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By the age of two, most children begin to suddenly display fears of various things and situations. These fears usually make no sense whatsoever to the parent. Some of the more common childhood fears include, dogs, becoming lost, being alone, loud noises, "monsters" lurking under the bed or in the closet, bathtub drains, and being in the dark.  

Let's look at some of these common fears and what it is that is probably causing them. Then I will present some strategies on how you can deal with them more effectively.
To begin with, remember that by this age, children have had the chance to experience pain, being injured, and feeling alone or lost. Young children have very active and vivid imaginations. They are also just beginning to understand and struggle with the idea of cause and effect.  

Fear of the Dark:  This is usually the one fear that may last well into the school age years. Many parents will admit that their 10 or 11 year old child still sleeps with a night light on. To a child, the dark shadows provide many places for snakes or undefined monsters to hide. As the child gets older, TV programming or careless parental discussions can change these fears into fears of burglars and thieves.  

Children usually get over this fear by themselves. You should know that sleeping with the lights on will do no harm to the health of your child. Putting a light on a dimmer switch and gradually turning it down over time is one of the more popular methods that seem to work well.

Fears of Baths:  Imagine this from a child's point of view and limited knowledge. Water and other things are sucked down that drain. Maybe I can be sucked down into those dark pipes too! This can be a very real fear and sometimes no amount of reassurance from you will help the situation.  

A good approach is to initially avoid draining the tub when the child is in the tub. Later when the child is more comfortable, ask – and then let the child help drain the tub. You can also let the child bathe a waterproof toy in a sink – and let them drain the water themselves. This fear usually goes away as the child gets older.

Fear of Dogs:  Dogs move rapidly and are usually unpredictable in their movements. They can also be very loud. Remember that a healthy respect for a strange dog is a good thing and may prevent a tragedy later. If you want to have your child pet a particular dog start with showing the child pictures of dogs. Then watch the dog from a distance and finally approach the dog together. If the child resists – don't force the issue. Also be sure that the child sees you first ask the dog owner for permission to pet the animal.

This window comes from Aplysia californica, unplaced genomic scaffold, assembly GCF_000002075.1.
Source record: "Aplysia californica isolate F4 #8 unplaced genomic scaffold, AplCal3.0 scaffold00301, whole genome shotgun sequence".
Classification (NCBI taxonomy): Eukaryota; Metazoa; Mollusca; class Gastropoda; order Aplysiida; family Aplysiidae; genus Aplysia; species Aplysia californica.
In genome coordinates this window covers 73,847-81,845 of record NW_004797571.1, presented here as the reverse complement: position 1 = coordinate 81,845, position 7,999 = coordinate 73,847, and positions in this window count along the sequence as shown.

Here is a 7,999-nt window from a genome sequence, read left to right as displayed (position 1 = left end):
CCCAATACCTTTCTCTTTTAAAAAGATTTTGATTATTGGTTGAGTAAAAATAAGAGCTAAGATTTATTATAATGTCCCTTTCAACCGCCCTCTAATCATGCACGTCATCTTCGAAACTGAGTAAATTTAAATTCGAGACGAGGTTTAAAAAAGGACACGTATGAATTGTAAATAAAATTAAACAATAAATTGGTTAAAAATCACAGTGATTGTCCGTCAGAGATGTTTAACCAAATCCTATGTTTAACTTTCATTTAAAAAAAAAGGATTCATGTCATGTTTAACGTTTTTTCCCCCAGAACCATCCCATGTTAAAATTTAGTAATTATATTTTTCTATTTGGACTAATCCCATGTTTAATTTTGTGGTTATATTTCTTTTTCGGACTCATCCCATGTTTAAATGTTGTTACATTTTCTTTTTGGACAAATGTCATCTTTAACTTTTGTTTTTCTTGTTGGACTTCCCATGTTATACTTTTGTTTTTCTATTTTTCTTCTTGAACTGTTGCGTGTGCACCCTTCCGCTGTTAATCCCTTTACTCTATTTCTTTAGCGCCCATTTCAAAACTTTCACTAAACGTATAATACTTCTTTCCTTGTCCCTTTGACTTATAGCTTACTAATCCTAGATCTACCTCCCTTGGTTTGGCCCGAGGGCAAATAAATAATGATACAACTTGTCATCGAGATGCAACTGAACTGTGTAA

Separation Anxiety: Separation anxiety is actually a good indicator that your child is growing up! Before the age of two, a child quickly forgets that you are gone and seldom wonders why you left. Later the child wonders why you left - and if you will be coming back.  

Be sure and always tell your child when you are leaving. Never let them discover that you are gone on their own. Sneaking out will only increase their anxiety. Making a big deal out of blowing kisses and waving goodbye can also be helpful.

General Guidelines:  

-*Avoid Lectures:*    Ridicule or logic will only make matters worse. Statements like, "There is no such thing as a monster!", or "Don't be such a baby!" will not help your child learn to cope with theses situations. Remember that the fears are very real for the child.

-*Accept your Child's Fears as Real:*   Keep a matter-of-fact attitude and support your child when they are really frightened. You can be reassuring – just don't expect the child to believe everything you are saying.

-*Help Teach the Child How to Cope:*   Keeping a flashlight by the bed when the lights are out – learning how to take deep breaths – all can be helpful mechanisms to help you child cope. Reading appropriate children's books about children encountering and conquering scary situations can also be helpful. Be sure and read and pick these books carefully!  

-*Never Force the Child:*   The old "shock method" of forcing a young child into a fearful situation usually does not work and tends to make the fear more intense.

-*Remember That Some Fears Can Be Helpful:*   Fears of strange situations, strange dogs, and strangers can be useful and protective. You want your child to be cautious in these cases.

**James is a Masters level Child Psychologist and Internationally Certified Alcohol and Drug Counselor who has worked with distressed families for 40 years. He is the author of the Seamus the Sheltie series of children's books that were designed to assist parents in discussing difficult issues with younger children. Both books have received multiple national awards from parenting organizations. Mr. Beverly has written and published articles on parenting in a variety of media.


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